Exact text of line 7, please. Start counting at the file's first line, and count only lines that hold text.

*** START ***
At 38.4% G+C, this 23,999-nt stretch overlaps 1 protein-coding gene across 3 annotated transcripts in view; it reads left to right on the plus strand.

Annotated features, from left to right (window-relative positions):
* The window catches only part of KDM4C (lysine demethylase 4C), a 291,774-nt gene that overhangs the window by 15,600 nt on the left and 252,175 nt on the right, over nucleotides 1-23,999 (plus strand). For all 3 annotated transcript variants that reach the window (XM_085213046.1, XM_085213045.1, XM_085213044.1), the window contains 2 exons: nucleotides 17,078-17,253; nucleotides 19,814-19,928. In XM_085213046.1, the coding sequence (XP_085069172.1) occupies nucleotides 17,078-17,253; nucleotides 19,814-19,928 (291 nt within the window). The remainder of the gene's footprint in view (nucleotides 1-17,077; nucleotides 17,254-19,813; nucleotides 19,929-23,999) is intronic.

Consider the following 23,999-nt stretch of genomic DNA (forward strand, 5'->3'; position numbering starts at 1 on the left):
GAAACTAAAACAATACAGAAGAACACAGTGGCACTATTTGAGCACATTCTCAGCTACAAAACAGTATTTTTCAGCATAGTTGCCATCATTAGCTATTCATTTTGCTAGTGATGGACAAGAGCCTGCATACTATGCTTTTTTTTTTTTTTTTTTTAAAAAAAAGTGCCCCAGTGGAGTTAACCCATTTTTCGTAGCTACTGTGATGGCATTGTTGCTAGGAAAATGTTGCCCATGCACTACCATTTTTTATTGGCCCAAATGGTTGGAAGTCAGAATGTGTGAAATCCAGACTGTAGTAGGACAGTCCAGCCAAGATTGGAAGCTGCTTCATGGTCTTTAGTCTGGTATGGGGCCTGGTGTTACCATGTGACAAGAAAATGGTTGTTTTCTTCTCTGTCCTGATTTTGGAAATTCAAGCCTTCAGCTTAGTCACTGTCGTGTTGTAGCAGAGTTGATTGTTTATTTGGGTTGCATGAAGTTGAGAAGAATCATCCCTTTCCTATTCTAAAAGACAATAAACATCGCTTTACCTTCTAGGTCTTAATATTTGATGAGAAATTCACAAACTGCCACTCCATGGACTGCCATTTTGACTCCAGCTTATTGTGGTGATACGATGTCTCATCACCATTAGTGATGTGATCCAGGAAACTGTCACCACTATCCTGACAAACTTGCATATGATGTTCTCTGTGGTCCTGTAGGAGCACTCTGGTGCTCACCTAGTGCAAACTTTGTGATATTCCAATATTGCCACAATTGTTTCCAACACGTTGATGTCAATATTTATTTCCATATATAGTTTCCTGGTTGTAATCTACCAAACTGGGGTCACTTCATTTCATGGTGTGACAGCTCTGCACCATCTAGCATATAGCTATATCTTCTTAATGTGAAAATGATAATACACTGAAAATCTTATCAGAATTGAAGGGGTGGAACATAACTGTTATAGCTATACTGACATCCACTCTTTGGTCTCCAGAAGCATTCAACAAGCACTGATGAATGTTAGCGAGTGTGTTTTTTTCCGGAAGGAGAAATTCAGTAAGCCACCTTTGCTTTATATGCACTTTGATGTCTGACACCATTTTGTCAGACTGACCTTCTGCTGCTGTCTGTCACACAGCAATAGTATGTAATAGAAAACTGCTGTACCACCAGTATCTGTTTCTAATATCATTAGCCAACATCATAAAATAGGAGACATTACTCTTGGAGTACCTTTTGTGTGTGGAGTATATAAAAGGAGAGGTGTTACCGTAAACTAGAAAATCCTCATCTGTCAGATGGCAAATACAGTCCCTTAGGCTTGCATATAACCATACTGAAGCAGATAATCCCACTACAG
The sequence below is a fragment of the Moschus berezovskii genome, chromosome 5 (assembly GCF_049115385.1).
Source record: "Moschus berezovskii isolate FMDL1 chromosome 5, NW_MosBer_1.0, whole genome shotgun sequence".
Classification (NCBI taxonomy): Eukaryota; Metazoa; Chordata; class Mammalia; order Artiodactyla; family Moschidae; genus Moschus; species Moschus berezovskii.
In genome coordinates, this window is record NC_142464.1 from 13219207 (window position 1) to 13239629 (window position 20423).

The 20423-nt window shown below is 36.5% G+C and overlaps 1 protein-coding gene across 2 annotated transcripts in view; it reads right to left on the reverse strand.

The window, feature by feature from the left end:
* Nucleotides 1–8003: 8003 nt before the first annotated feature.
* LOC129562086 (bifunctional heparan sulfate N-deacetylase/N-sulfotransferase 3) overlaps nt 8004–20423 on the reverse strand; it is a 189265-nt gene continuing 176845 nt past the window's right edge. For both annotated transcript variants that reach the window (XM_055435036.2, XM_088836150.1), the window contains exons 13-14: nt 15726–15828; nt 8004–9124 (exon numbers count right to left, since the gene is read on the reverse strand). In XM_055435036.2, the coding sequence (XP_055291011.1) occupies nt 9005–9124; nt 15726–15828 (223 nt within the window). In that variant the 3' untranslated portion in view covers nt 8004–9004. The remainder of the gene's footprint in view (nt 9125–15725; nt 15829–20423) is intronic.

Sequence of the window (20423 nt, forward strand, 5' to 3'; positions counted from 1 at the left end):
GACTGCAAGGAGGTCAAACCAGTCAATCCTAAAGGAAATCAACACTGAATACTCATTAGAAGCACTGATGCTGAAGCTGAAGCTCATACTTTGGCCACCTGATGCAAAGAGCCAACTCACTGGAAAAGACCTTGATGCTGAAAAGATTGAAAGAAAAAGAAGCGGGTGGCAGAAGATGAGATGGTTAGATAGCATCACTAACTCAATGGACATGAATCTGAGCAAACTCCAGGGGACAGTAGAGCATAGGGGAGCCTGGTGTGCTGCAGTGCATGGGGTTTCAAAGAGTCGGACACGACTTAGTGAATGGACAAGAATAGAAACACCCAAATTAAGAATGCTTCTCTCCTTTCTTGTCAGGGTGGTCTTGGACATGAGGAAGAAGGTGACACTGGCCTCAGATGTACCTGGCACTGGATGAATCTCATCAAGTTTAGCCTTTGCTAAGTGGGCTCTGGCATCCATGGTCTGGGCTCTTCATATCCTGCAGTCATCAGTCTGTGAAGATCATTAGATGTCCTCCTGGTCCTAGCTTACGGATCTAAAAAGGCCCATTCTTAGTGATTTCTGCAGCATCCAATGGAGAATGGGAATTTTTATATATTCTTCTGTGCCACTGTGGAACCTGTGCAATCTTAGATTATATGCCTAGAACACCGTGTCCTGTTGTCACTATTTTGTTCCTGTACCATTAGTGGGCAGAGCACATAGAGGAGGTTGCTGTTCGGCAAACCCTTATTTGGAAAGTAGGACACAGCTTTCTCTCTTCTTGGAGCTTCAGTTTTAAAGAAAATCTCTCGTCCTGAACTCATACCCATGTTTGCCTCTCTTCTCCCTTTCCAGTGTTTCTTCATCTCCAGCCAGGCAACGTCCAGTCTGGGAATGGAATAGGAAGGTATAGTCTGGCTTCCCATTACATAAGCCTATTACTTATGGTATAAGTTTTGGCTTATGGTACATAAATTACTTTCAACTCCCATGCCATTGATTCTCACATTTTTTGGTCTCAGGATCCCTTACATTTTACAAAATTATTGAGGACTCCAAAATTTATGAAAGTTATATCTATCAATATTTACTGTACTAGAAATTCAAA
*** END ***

Source record: "Moschus berezovskii isolate FMDL1 chromosome 5, NW_MosBer_1.0, whole genome shotgun sequence".